How Did Women’s History Month Begin?
What started the celebration was International Women’s Day, which commemorated the meeting between socialists and suffragists that took place on February 28, 1909, in Manhattan, NY.
On March 8, 1910, Clara Zetkin, a German activist, suggested that International Women’s Day be recognized in Copenhagen at an International Conference of Working Women. All 17 countries in attendance agreed.
On March 8, 1911, Austra, Switzerland, Denmark, and Germany celebrated their first International Women’s Day. In the U.S., International Women’s Day wasn’t officially celebrated until 1975 when the United Nations began sponsoring it.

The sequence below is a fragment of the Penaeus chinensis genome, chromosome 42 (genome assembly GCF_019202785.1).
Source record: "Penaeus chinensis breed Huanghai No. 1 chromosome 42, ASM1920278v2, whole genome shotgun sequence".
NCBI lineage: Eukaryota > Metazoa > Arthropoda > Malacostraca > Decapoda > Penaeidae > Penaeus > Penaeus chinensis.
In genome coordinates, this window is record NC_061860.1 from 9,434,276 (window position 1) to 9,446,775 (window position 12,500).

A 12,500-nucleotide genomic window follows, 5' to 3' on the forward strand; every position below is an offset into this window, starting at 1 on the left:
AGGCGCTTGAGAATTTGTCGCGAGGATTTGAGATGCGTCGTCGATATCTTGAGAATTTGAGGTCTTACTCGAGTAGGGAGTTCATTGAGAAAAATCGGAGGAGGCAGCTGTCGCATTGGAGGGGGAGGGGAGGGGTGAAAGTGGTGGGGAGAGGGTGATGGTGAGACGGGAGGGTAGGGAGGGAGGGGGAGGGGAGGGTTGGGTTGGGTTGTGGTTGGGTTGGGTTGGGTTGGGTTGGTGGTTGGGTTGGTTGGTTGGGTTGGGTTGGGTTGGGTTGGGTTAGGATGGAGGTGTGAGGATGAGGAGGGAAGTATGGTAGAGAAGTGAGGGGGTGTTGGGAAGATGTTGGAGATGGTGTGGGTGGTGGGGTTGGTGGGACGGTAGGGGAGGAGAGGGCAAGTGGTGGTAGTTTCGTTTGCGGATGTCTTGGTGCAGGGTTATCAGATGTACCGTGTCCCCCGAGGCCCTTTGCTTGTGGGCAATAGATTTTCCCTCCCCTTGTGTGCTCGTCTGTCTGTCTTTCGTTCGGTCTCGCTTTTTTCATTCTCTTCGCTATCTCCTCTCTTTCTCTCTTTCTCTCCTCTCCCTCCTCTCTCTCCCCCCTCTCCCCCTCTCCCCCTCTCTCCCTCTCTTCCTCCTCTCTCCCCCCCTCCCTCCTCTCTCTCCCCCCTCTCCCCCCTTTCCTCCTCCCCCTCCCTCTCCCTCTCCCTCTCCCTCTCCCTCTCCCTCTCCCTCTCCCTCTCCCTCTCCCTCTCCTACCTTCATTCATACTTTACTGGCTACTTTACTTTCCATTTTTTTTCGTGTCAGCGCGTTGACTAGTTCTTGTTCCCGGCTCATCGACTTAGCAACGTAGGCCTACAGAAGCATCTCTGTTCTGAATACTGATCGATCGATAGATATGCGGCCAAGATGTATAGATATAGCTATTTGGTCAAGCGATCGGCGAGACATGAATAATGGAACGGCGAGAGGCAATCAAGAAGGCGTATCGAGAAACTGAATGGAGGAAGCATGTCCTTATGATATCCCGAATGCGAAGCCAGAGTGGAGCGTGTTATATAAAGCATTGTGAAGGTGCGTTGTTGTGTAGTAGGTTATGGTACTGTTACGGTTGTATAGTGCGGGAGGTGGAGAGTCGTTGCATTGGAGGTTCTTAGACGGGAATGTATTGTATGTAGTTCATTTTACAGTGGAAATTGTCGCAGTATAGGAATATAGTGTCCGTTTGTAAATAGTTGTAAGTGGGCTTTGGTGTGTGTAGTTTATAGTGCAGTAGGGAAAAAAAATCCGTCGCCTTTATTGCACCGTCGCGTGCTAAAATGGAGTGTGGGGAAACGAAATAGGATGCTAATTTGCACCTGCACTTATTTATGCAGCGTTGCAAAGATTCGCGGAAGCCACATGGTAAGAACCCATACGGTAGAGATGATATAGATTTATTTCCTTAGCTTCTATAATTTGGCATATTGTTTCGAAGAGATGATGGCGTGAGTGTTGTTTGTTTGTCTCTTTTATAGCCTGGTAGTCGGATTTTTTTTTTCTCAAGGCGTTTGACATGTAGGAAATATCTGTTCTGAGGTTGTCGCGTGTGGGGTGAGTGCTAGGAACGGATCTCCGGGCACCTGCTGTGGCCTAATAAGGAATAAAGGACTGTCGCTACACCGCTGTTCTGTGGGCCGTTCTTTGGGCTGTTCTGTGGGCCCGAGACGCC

In 1977, the state of California passed Title IX which created Women’s History Week. That’s when they celebrated the many women’s accomplishments. In March of 1980, Present Jimmy Carter officially declared March 8th to be the start of National Women’s History Week.
In 1987, Congress declared that the entire month of March to be Women’s History Month.
Why Is It Celebrated?
Women’s History Month is celebrated to remind people of the accomplishments of women over the years in our society and culture. These accomplishments range from politics to science. It’s an opportunity to reflect on the many trailblazing women that lead the way for change.
There are key dates to keep in mind that take place during Women’s History Month. These include:
- March 1, 1972: The first Women’s History Week was started
- March 3, 1913: The first big march on Washington by suffragists
- March 8th: International Women’s Day
- March 22, 1972: The U.S. Senate passed The Equal Rights Amendment